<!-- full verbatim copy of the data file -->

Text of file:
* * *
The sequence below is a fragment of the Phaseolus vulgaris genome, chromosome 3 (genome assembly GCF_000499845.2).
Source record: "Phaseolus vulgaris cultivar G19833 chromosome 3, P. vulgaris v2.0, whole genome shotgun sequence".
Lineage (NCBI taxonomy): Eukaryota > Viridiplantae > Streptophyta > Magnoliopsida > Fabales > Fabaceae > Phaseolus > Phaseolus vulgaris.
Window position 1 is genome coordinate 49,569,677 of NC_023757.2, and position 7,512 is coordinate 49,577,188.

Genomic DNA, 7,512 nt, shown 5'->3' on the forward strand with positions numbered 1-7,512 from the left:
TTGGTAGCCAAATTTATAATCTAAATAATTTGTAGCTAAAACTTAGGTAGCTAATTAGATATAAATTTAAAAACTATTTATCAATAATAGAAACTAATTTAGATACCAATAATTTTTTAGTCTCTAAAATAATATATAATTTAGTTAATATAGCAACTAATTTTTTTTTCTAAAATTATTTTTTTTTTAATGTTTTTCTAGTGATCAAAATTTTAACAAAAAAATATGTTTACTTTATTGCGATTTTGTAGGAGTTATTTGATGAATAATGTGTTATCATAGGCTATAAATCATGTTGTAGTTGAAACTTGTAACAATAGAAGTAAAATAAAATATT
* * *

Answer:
The sequence below is a fragment of the Phaseolus vulgaris genome, chromosome 3 (genome assembly GCF_000499845.2).
Source record: "Phaseolus vulgaris cultivar G19833 chromosome 3, P. vulgaris v2.0, whole genome shotgun sequence".
Lineage (NCBI taxonomy): Eukaryota > Viridiplantae > Streptophyta > Magnoliopsida > Fabales > Fabaceae > Phaseolus > Phaseolus vulgaris.
Window position 1 is genome coordinate 49,569,677 of NC_023757.2, and position 7,512 is coordinate 49,577,188.

Genomic DNA, 7,512 nt, shown 5'->3' on the forward strand with positions numbered 1-7,512 from the left:
TTGGTAGCCAAATTTATAATCTAAATAATTTGTAGCTAAAACTTAGGTAGCTAATTAGATATAAATTTAAAAACTATTTATCAATAATAGAAACTAATTTAGATACCAATAATTTTTTAGTCTCTAAAATAATATATAATTTAGTTAATATAGCAACTAATTTTTTTTTCTAAAATTATTTTTTTTTTAATGTTTTTCTAGTGATCAAAATTTTAACAAAAAAATATGTTTACTTTATTGCGATTTTGTAGGAGTTATTTGATGAATAATGTGTTATCATAGGCTATAAATCATGTTGTAGTTGAAACTTGTAACAATAGAAGTAAAATAAAATATT